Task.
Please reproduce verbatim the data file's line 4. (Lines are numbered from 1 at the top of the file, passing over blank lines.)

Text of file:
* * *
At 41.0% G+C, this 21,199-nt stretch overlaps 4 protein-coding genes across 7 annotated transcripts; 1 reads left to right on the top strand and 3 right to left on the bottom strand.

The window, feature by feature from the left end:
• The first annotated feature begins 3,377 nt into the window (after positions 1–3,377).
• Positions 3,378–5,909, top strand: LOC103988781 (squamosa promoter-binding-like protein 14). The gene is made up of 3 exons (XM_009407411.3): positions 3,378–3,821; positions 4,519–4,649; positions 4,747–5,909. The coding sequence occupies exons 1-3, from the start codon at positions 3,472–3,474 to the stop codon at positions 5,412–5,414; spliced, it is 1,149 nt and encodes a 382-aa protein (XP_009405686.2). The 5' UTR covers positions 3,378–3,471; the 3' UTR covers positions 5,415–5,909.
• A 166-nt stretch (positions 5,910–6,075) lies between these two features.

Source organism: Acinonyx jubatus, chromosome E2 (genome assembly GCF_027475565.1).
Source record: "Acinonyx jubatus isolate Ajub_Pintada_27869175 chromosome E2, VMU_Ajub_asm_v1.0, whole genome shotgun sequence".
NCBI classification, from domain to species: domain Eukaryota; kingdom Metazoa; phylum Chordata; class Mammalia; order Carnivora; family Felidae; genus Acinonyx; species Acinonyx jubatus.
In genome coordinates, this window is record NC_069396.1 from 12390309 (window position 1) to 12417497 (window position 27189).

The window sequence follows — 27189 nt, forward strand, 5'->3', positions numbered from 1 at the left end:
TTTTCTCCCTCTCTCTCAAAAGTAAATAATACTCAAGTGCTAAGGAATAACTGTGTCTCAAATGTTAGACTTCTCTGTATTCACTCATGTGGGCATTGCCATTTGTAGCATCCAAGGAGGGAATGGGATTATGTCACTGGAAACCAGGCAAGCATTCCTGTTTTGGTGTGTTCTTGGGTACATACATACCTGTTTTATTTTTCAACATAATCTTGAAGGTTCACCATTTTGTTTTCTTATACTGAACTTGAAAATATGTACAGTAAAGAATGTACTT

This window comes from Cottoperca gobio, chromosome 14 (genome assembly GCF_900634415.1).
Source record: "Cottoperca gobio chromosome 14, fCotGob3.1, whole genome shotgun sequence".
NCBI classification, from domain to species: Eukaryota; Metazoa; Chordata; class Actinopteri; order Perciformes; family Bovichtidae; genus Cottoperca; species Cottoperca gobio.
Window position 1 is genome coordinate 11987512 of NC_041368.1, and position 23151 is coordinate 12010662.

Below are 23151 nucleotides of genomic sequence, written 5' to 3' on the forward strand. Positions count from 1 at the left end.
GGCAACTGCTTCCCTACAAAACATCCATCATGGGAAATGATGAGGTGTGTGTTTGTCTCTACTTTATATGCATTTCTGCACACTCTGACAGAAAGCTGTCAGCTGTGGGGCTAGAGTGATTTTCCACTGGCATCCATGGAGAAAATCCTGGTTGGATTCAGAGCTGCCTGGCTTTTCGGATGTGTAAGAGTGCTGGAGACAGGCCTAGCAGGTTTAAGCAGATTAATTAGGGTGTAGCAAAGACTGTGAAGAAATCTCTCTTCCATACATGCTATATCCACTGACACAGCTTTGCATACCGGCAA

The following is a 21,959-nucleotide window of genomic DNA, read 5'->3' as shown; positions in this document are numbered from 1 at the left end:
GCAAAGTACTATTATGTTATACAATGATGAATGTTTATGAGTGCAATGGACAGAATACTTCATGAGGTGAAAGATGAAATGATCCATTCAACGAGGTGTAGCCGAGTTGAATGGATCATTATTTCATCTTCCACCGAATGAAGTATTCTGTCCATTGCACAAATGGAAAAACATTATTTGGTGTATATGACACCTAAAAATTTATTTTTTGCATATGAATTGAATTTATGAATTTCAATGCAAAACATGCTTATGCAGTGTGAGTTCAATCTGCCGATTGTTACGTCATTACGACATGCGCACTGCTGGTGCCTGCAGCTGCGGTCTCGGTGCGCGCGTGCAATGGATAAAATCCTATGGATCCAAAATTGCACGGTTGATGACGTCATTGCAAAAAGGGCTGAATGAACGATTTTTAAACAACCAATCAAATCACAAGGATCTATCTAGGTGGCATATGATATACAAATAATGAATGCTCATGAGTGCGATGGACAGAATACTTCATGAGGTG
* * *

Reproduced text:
• Positions 3,378–5,909, top strand: LOC103988781 (squamosa promoter-binding-like protein 14). The gene is made up of 3 exons (XM_009407411.3): positions 3,378–3,821; positions 4,519–4,649; positions 4,747–5,909. The coding sequence occupies exons 1-3, from the start codon at positions 3,472–3,474 to the stop codon at positions 5,412–5,414; spliced, it is 1,149 nt and encodes a 382-aa protein (XP_009405686.2). The 5' UTR covers positions 3,378–3,471; the 3' UTR covers positions 5,415–5,909.